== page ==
Getting It Together

What does it take to get Democrats and Republicans to work together? Apparently all that’s needed is a recognition that they must act – because people are hurting and they’re yelling and screaming about it. Better to work out a deal than be tossed out on your ear on Election Day.

ImageThat’s a cynical view, and I still applaud the 19 members of the House that agreed to sponsor or co-sponsor HR 2918, the Coal Healthcare and Pensions Protections Act of 2013. That’s a good piece of legislation that should become the basis for law, helping Mine Workers and their families stay alive, essentially. And the United Mine Workers of America have made sure that Congress gets the message with a vigorous public education campaign over the past eight months.

The bill’s supporters are eight Democrats and 11 Republicans, most from the coalfields of West Virginia, Pennsylvania, Kentucky, Ohio, Indiana and Illinois. Democrat George Miller of California also signed on to the bill because he is a labor champion who would not pass up the opportunity to support families in dire need of health care benefits promised for a lifetime of work underground, at risk of life and limb.

Most of these miners worked for Peabody Energy or Arch Coal, but those companies managed to dump their health care obligations onto a spin-off company, Patriot Coal, that may have been created by Peabody to fail. Thousands of Mine Workers and supporters rallied in Kentucky Rep. Ed Whitfield’s front yard, the Henderson County Courthouse, back in June to assail a bankruptcy judge’s decision that would give Patriot carte blanche to dump benefits and abrogate current contracts.

Congressman Whitfield was attending to the funeral of his father that day, but he sent an aide to pledge his commitment to introduce legislation to protect those benefits. His promise served as an opening to craft this bipartisan bill, which resembles a bill sponsored in the Senate by Sen. Jay Rockefeller, (D-W.Va.). This one, however, is bipartisan, a rare commodity in Washington politics, giving Rep. Nick Rahall, a West Virginia Democrat, good reason to sponsor both bills.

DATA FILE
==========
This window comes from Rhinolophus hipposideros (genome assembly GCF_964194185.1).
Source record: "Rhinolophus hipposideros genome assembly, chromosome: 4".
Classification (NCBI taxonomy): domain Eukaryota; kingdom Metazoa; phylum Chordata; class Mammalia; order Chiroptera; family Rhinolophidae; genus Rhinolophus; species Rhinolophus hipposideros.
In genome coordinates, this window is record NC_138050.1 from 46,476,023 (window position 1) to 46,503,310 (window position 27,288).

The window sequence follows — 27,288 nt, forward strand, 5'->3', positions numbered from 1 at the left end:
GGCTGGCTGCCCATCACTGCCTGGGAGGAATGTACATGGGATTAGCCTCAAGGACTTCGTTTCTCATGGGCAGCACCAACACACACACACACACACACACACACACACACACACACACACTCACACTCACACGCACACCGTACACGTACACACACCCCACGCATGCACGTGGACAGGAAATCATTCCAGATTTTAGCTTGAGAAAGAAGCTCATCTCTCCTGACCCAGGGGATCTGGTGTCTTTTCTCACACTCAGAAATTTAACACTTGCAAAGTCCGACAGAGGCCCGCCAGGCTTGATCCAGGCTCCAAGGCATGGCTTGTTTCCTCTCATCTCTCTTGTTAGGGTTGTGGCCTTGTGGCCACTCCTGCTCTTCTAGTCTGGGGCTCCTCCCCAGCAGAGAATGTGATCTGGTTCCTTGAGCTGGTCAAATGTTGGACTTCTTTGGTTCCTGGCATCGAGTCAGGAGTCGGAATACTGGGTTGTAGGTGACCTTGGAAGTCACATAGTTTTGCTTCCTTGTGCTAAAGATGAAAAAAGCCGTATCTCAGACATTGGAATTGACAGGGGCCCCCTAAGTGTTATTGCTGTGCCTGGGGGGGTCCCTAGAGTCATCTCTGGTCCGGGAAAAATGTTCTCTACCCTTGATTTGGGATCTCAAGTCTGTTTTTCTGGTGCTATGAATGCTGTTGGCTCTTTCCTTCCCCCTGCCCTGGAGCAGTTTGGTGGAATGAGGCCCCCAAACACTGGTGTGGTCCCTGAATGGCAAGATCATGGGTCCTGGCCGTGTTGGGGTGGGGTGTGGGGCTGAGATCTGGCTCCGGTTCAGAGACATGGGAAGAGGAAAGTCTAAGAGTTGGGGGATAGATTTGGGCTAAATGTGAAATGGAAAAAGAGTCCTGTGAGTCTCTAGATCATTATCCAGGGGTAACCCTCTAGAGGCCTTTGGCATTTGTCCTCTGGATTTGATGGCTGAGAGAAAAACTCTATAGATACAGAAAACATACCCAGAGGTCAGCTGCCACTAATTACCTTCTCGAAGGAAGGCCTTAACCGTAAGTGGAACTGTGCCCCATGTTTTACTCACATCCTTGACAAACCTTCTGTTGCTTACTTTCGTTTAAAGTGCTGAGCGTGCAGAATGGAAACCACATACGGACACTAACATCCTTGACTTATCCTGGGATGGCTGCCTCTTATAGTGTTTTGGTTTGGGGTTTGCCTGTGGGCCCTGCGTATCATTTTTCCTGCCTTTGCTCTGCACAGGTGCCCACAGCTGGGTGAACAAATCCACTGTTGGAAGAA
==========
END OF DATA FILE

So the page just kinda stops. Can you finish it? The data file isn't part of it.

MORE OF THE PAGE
“This effort is about standing up for coal miners, their widows, and our coalfield communities,” Rahall said.  “After a lifetime of labor, they have earned the right to retire and live in dignity and I refuse to stand idly by as our miners see the benefits they earned over a lifetime eroded by forces beyond their control.”

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Some 5,000 Mine Workers and their families gathered in heavy rain in Fairmont, W.Va., last month to urge Peabody Energy and their elected representatives to do the right thing.

West Virginia Republicans David McKinley and Shelley Moore Capito are co-sponsors of the bill, as are Kentucky Republicans Whitfield and Andy Barr. Five Republicans from Ohio also signed on.

The eight Democrats are spread across seven states, including Missouri, where William Lacy Clay Jr. is upholding the fine Missouri Clay tradition of his father, the great Rep. Bill Clay, who championed workers as chair of the House Education and Labor Committee.

For the most part, however, all these legislators have a single common interest. Mine Workers and their families and friends and allies in the labor and religious communities are a core constituency, a single-minded and committed group of voters who do not forget.  They are a powerful political force.

The Mine Workers have mobilized thousands of members, dressed in camouflage or militant T-shirts, virtually camping out in front of Peabody’s headquarters in St. Louis over the past six months, using billboards and TV and print ads to punctuate the frequent rallies. More than 10,000 miners and allies rallied outside Patriot’s West Virginia headquarters in Charleston, W.Va.

But that is in the coalfields, a natural audience for the UMWA message. Now the voices of miners and their struggle must be amplified to reach the population and financial centers of America, to make their case to an audience that doesn’t really get coal, or the human costs of mining. 

In a sea of 435 members of the House of Representatives, 19 hardly make a ripple.  But that’s how every movement begins. Eventually, with a little agitation, we can make a splash. For this Congress, it may take a full immersion.

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